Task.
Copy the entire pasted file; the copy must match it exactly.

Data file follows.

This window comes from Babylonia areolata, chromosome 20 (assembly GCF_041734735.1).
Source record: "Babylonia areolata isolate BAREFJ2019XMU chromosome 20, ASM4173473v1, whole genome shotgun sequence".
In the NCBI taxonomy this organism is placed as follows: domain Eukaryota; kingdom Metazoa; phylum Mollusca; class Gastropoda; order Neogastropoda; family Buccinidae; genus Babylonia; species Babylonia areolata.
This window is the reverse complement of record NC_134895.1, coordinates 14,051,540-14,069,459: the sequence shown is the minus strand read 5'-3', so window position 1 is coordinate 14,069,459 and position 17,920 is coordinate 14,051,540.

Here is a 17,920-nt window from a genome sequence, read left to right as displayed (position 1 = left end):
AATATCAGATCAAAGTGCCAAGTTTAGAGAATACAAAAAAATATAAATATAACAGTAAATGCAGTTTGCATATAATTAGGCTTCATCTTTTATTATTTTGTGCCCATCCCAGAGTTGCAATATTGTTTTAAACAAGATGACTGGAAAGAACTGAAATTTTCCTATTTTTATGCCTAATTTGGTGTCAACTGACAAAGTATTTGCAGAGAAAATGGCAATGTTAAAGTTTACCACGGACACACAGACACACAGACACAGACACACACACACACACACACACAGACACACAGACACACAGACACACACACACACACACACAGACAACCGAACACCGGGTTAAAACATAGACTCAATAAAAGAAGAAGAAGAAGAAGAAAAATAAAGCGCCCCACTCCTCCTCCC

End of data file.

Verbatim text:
This window comes from Babylonia areolata, chromosome 20 (assembly GCF_041734735.1).
Source record: "Babylonia areolata isolate BAREFJ2019XMU chromosome 20, ASM4173473v1, whole genome shotgun sequence".
In the NCBI taxonomy this organism is placed as follows: domain Eukaryota; kingdom Metazoa; phylum Mollusca; class Gastropoda; order Neogastropoda; family Buccinidae; genus Babylonia; species Babylonia areolata.
This window is the reverse complement of record NC_134895.1, coordinates 14,051,540-14,069,459: the sequence shown is the minus strand read 5'-3', so window position 1 is coordinate 14,069,459 and position 17,920 is coordinate 14,051,540.

Here is a 17,920-nt window from a genome sequence, read left to right as displayed (position 1 = left end):
AATATCAGATCAAAGTGCCAAGTTTAGAGAATACAAAAAAATATAAATATAACAGTAAATGCAGTTTGCATATAATTAGGCTTCATCTTTTATTATTTTGTGCCCATCCCAGAGTTGCAATATTGTTTTAAACAAGATGACTGGAAAGAACTGAAATTTTCCTATTTTTATGCCTAATTTGGTGTCAACTGACAAAGTATTTGCAGAGAAAATGGCAATGTTAAAGTTTACCACGGACACACAGACACACAGACACAGACACACACACACACACACACACAGACACACAGACACACAGACACACACACACACACACACAGACAACCGAACACCGGGTTAAAACATAGACTCAATAAAAGAAGAAGAAGAAGAAGAAAAATAAAGCGCCCCACTCCTCCTCCC